Laser Thomson scattering measurements in fusion-relevant magnetised plasma (plasma strand project)

Supervisor/s – Professor James Bradley & Dr Mark Bowden (University of Liverpool)

At the University of Liverpool, we have developed a world-class magnetically confined plasma experiment, furnished with an array of optical and electrical diagnostic tools. The system allows us to study anomalous electron transport in magnetised plasmas, relevant to fusion.

Using Laser Thomson Scattering (LTS) [1] we can gain valuable information on the electron energy distribution functions (eedf’s) at different orientations to the magnetic field. The LTS system is a highly accurate diagnostic technique, that is non-perturbing to the plasma and has the benefit of straightforward and unambiguous data interpretation. LTS is used on many Tokamaks (including MAST-U) as the “gold standard” for electron density and temperature acquisition.

In the first stage of this project, tokamak edge conditions will be replicated using a magnetron discharge plasma. Electron properties will be measured using both conventional Langmuir probes and laser Thomson Scattering. The latter is an ideal technique to bench-mark plasma-perturbing Langmuir probe measurements. For the Langmuir probe measurements, orbital motion current-collection theories [2] will be applied to the data to obtain electron temperature and density measurements and the eedf’s will be calculated using the Druyvesteyn method. These results will then be calibrated using the more accurate LTS method.

As the project develops, LTS and Langmuir probe measurements will be made in the magnetron operated in a recently developed “bipolar pulsed” mode in which a positive voltage pulse follows the negative (plasma creating) pulse. We will seek to measure anisotropies in the eedf’s in different parts of the pulse, including strong E x B drift speeds, due to the crossed E and B fields in the plasma source. More sophisticated probe theories will be developed to allow better interpretation of the probe characteristics. Some redesign of the plasma source may be possible to achieve higher magnetic field strengths enabling us to study the effect of magnetised ions on the Langmuir probe characteristics.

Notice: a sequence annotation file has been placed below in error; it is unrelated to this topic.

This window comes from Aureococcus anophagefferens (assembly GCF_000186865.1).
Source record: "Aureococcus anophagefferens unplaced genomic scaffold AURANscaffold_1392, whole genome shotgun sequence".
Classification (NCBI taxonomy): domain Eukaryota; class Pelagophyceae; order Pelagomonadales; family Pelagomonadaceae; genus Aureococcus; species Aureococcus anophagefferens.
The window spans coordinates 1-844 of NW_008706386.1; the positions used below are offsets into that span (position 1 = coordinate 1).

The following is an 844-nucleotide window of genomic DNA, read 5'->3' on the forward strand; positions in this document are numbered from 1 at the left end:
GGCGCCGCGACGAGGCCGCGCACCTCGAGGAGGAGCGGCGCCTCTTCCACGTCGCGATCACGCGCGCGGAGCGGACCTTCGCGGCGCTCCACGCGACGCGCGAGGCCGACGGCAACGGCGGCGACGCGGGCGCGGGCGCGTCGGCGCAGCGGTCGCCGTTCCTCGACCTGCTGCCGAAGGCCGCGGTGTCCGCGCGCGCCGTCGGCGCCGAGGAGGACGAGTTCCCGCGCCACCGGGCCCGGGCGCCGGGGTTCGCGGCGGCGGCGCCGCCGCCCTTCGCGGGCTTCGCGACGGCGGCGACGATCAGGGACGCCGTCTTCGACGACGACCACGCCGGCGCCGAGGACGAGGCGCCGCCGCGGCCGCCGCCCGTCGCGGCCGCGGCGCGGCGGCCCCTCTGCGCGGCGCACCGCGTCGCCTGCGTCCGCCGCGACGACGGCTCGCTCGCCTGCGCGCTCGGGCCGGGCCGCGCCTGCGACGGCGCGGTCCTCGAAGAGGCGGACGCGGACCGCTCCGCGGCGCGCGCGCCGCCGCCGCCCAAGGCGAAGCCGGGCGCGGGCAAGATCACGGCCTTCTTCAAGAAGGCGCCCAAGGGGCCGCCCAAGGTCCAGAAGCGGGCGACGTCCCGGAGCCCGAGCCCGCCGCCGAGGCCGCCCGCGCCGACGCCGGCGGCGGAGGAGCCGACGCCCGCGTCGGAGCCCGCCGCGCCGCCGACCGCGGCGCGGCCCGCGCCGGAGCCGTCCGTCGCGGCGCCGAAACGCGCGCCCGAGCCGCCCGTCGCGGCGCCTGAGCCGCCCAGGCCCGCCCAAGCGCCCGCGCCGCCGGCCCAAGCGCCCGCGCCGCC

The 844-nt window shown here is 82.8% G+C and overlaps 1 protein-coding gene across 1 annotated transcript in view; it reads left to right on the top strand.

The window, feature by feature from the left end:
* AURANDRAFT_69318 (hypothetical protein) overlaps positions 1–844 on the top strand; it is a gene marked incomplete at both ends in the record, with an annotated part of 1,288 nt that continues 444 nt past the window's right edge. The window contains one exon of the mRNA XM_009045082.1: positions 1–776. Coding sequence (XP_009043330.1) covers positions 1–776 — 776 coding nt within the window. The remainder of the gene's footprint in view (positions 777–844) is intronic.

The overall aims of this project are to: 1) study anomalous (Bohm-like) cross-field electron transport, applicable to fusion plasmas, 2) to increase the applicability of Langmuir probes in tokamak edge plasmas and 3) develop skills in laser Thomson Scattering diagnostics.

[1] K. Muraoka and M. Maeda ‘Laser-Aided Diagnostics of Plasmas and Gases’, IOP Publishing UK, (2000).
[2] F. F. Chen, “Langmuir Probe Diagnostics”, https://www.seas.ucla.edu/~ffchen/Publs/Chen210R.pdf

The project will be based at the University of Liverpool and supervised by Prof. James Bradley and Dr. Mark Bowden. The results will be directly relevant to on-going research at CCFE (MAST-U) including computer simulations of the edge plasma and Langmuir probe data interpretation. Focused visits to CCFE (MAST-U staff) will be made.

The project also offers the opportunity to collaborate with fusion and low-temperature laboratories world-wide involved in advanced probe development and the understanding of electron transport in magnetised plasmas.

This project is offered by The University of Liverpool. For further information please contact: Professor James Bradley (J.W.Bradley@liverpool.ac.uk).

This project may be compatible with part time study, please contact the project supervisors if you are interested in exploring this.